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How to Learn to Love Your Job

Changing your mindset changes your motivation.

Key points

  • The positive correlation between workplace satisfaction and engagement impacts performance and productivity.
  • Workplace bullying impacts the mental health and well-being of victims and witnesses.
  • Working with difficult personalities requires patience and proactivity to change the relationship.
  • Employees can replace negative emotions by taking steps to transform uncertainty into predictability.
Image by Jerry Kimbrell from Pixabay
Image by Jerry Kimbrell from Pixabay

Most of us can relate to the Sunday afternoon blues, already anticipating Monday morning as the beginning of the workweek. Even when our young interns and colleagues, who have mastered work-life balance better than we have, remind us we are not getting paid to stress out on Sundays, the tension remains. What is the key to changing our mindset about our work?

One of the first things we can do is determine why we dread Monday morning–and how to change our view. Is it the work we do, the people we work with or for, or both? Research gives us some answers.

Seeking Job Satisfaction

Steven B. Prentice (2022) examined the link between job satisfaction and employee engagement, emphasizing that an environment of supportive leadership will improve both outcomes regardless of which result comes first.i He noted that the positive correlation between workplace satisfaction and engagement impacts organizational performance, productivity, company reputation, and customer satisfaction.

Negative engagement can have the opposite effect. Nicole M. Steele et al. (2022) found that workplace bullying impacts the mental health and well-being of the victims and others who work within that type of toxic climate.ii

With the importance of workplace interpersonal dynamics in mind, what changes can we make that improve our 9 to 5? Here are a few suggestions.

Bonding With a Bad Boss

We have all heard that you don’t quit jobs; you quit bosses. And unless you work for yourself, not everyone is lucky enough to choose their boss. But there are steps you can take to detoxify a relational mismatch. The first step involves recognizing a bad boss is about the boss, not you. Understanding difficult personalities requires patience and proactivity—by pursuing a positive relationship, you are positively distinguishing yourself as a team player because difficult bosses are usually perceived as prickly by everyone, not just you. Even if the goal is coexistence, assertively crossing that bridge will make your work life easier–and make you less likely to dread going into the office.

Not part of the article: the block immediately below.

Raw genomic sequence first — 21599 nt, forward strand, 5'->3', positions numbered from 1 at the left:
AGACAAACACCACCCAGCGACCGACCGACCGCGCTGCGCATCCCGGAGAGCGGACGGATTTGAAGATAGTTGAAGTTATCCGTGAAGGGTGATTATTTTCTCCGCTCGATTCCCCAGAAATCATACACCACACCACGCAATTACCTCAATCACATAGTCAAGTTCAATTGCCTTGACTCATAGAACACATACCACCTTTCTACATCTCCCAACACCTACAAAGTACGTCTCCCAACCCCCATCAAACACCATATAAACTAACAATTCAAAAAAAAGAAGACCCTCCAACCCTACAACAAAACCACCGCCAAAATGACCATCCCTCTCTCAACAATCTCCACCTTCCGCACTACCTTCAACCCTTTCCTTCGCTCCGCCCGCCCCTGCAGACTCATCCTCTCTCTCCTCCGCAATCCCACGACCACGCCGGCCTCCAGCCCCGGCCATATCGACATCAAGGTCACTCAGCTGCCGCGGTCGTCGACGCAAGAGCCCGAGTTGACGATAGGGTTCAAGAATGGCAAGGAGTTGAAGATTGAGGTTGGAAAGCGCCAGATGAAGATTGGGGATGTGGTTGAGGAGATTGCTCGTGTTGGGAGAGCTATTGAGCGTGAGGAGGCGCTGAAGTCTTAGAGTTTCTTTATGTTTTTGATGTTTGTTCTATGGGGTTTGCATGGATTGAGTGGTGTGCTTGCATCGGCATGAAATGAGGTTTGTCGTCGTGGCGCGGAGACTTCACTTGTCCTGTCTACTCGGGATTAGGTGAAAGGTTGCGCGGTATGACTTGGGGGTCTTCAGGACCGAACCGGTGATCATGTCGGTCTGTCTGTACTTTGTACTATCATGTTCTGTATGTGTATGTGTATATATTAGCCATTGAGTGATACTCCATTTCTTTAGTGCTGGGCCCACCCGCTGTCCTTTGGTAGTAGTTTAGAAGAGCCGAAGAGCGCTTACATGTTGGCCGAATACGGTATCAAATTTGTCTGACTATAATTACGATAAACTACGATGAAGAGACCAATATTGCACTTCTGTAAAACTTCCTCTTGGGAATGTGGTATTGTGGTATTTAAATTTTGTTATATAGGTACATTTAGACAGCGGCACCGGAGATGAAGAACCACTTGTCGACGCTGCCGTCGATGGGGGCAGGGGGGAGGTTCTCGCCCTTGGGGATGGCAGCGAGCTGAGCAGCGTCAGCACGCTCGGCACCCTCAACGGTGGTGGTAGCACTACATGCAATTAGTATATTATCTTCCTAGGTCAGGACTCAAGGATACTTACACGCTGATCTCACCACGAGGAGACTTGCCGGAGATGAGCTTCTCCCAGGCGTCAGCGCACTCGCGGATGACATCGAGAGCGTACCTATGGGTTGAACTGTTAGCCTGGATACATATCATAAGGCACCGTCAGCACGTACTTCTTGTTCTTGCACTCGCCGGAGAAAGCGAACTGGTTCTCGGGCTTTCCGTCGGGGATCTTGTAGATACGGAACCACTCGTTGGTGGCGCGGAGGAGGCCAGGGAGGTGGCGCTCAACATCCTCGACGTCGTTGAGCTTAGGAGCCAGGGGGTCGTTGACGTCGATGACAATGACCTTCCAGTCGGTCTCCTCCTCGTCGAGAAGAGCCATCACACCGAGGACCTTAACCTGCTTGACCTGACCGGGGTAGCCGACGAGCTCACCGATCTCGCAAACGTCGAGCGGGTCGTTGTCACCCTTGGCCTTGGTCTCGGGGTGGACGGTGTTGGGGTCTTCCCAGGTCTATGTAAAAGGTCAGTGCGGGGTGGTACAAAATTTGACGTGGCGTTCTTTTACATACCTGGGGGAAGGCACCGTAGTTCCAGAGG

The Pleasure of Predictability

Some employees describe their emotional experience on the job as a stressful mixture of anxiety and dread. They never know what type of assignment is coming down the pike and are always afraid they are unqualified. This perpetual uncertainty usually stems from inadequate training, lack of supportive supervision, and sanctions for substandard work. Employees who feel their best is never good enough are often unsure of what to do and don’t want to be penalized for asking.

Ideally, employees can calm this negative storm of emotions by taking steps to transform uncertainty into predictability. Proactively asking questions lets, you know what is expected, how to do it, and where to go for support or guidance. The best employees, whatever their job description, are proactive producers who feel comfortable and confident, knowing how to do their jobs.

The Sunday Solution to Job Satisfaction

To the extent that each of these factors is within your control, proactively seeking to change the dynamic of the daily grind can enormously impact your well-being both at work and on weekends. Even taking small steps to improve your relationships and master your workload cultivates confidence, creating a sense of competence and comfort. And that is a winning combination that can change the way you view Monday morning, giving you back your Sunday afternoon.


[i] Prentice, Stephen B. 2022. “Job Satisfaction or Employee Engagement: Regardless of Which Comes First, Supportive Leadership Improves Them Both.” Advances in Developing Human Resources 24 (4): 275–85. doi:10.1177/15234223221112504.

[ii] Steele, Nicole M., Gerard J. Fogarty, Bryan Rodgers, and Peter Butterworth. 2022. “The Effects of Working in a Bullying Climate on Psychological Distress and Job Satisfaction: A Multilevel Analysis.” Australian Journal of Psychology 74 (1). doi:10.1080/00049530.2022.2125341.

More from Wendy L. Patrick, J.D., Ph.D.
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